The creation of laws and denial of voting privileges for equal access and rightful privileges as "born-in-America citizens".  The infrastructure that allowed "privilege" for Caucasian while demonizing and denial of equal access to quality of life and economics that provide "self-sustaining" success for African American.  The normalcy of servitude by fire.  That double/triple plus culture of privilege perpetuates today's discriminations and denials.  It gives Caucasian benefits not earned, 50 years later.

It is why I hit-the-the-floor running every day seeking to do my part for the "security of justice" that Martin talked about - that we fought for in demonstration marches; that we suffered in segregation, appearance of change, but suffered in our blood, sweat, beatings, lynchings, castrations of our males, drowning with weights, burned, shot, tortured, secret burials and enduring concentrated poverty - the justice for the Negro race does not run-down like water - this nation has not risen to the its creed - the truth that all men are created equally and entitled to their rights.  

I am reminded and I remind others - starting with the African Americans who sometimes appear that they have forgotten and/or unaware that getting a degree or two, advancing the corporate structure, having money is not wealth, having iconic credit cards, leading the country, it is all for naught if our brothers and sisters are caught up in a vicious cycle of violence, re-cycling prison terms, concentrated poverty, lack of education and technology attainment for today's employment and careers - not to mention that they in all their glory can be and are reminded constantly of the "racial" hatred that is still alive by Caucasians.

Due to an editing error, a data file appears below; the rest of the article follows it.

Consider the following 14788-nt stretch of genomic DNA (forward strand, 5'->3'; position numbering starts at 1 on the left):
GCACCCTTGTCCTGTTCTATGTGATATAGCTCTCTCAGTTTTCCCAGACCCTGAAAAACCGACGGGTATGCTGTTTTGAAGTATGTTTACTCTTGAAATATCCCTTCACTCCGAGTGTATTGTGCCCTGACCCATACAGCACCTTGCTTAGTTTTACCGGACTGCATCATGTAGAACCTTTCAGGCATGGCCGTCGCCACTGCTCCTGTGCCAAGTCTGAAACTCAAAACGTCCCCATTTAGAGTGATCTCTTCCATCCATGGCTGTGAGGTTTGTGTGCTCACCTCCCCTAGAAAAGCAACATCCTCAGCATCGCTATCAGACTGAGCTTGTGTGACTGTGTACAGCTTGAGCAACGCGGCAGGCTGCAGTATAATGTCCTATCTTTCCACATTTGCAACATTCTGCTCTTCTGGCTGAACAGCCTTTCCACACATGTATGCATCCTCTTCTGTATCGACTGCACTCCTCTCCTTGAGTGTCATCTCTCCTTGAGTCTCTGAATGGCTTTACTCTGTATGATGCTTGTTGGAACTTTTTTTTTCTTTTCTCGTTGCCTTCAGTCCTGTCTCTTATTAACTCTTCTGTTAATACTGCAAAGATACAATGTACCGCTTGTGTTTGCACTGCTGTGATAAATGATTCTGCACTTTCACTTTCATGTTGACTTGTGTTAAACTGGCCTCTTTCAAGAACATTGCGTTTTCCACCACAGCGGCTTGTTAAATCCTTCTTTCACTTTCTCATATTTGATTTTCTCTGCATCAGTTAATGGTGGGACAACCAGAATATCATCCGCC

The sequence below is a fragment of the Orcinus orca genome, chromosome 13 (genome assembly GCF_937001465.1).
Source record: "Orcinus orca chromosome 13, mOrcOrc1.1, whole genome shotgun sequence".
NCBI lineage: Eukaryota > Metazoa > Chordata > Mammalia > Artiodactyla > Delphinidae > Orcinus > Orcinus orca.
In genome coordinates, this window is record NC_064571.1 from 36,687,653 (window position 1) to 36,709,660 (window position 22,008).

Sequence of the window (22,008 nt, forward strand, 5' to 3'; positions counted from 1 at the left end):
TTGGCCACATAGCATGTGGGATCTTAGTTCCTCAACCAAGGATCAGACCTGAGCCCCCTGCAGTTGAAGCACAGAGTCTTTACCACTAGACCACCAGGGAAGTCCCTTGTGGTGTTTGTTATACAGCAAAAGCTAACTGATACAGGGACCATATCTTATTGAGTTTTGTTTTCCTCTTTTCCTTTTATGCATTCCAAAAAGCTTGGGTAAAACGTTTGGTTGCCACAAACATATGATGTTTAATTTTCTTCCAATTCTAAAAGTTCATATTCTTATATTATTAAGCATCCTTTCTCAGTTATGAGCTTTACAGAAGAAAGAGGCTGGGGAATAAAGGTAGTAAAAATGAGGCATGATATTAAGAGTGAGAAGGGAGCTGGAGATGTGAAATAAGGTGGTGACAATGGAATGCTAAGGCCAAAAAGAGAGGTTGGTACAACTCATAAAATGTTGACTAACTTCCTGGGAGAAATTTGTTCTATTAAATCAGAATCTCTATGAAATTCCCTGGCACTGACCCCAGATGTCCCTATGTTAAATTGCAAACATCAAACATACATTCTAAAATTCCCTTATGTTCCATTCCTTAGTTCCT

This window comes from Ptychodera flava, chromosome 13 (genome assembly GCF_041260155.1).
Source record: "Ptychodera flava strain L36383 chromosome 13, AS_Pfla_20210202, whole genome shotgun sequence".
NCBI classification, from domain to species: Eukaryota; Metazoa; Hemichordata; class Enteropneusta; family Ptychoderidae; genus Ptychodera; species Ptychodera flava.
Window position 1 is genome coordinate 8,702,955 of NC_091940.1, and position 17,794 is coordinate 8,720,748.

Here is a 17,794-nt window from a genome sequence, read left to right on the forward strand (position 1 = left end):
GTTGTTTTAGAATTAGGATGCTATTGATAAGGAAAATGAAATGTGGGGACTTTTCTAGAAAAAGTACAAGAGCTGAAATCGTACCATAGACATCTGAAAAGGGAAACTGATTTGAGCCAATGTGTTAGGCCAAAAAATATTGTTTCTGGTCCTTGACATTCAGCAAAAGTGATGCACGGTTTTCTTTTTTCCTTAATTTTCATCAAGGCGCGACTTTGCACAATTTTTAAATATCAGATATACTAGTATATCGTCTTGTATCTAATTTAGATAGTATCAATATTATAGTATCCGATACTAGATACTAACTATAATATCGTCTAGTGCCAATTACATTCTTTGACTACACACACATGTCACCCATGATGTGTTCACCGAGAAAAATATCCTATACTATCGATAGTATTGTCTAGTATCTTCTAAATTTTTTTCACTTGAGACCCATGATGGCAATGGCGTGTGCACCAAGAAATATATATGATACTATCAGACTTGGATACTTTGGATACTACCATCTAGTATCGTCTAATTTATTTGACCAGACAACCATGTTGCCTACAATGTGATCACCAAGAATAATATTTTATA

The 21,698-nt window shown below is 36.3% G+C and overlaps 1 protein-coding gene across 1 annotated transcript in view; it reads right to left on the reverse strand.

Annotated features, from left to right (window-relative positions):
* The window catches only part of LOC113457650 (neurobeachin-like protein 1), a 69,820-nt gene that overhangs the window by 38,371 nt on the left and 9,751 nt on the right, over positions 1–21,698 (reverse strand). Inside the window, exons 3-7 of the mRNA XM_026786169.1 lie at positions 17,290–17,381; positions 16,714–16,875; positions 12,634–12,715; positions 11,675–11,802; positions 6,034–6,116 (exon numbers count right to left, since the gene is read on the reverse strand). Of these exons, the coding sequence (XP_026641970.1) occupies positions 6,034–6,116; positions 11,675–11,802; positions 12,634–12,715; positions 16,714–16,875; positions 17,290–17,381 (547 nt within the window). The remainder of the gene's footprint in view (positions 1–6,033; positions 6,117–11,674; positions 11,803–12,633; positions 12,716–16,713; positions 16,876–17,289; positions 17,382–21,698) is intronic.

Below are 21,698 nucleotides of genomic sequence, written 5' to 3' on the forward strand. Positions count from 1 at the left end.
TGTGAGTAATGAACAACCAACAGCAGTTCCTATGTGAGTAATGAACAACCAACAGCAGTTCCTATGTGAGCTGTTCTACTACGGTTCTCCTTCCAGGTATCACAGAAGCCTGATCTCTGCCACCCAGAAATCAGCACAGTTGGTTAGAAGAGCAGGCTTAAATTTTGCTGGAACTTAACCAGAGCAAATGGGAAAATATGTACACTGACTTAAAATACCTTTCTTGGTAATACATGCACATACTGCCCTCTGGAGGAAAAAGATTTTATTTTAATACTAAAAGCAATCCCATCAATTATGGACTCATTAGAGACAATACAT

This was graphically seen in the comments of "give me back my country" and "open demonstrations against" President Obama.

The divisive manner of our Congress to defeat the Affordable Health Care law for the country.  The wild and selfish claims for letting the rating of the country drop, to prove the point that it could be done and they a twisted view and calling it their American right (it very well could be their American right, but others have RIGHTS that trumps their unfairness - and, there is a majority vote here on the table - The law was signed by the president, President Barack Obama and ratified by the Supreme Court, our law process for the land).  Guess what, they are still calling for appeal - some of these are folk who are in the process of "gaming the system" for their own pleasure and wealth by firing-up the individuals without clear thinking and common sense in their decision making).

The extreme behavior simmered in misguided privilege and racial bias during the last presidential election, goes along way in saying the March on Washington, this August 28, 2013, is needed as a reminder to all, we have so much to do in this country for ensuring that everyone has rights to be respected and revered for the safety, health and justice for all. 

His truth marching on
Yes. President Barack Obama's Inauguration drew a much larger number of people to the Washington Mall, however, it was the King March in 1963 that set the stage for Obama's great day in history, Tuesday, January 20, 2009, and without it, he would not have been there.


So, we remember the call of the "I Have a Dream speech".
So, we honor Dr. Martin L. King, Jr., Representative John Lewis and ALL who forged the agenda for "change" in Freedom and Jobs.  We, are still in the struggle today.

President Barack Hussein Obama, 44th President, will deliver his message for the people on August 28, 2013, for the 50th Anniversary in the same spot as Dr. King, Jr.
====================


Catch up on your history

No comments:

Post a Comment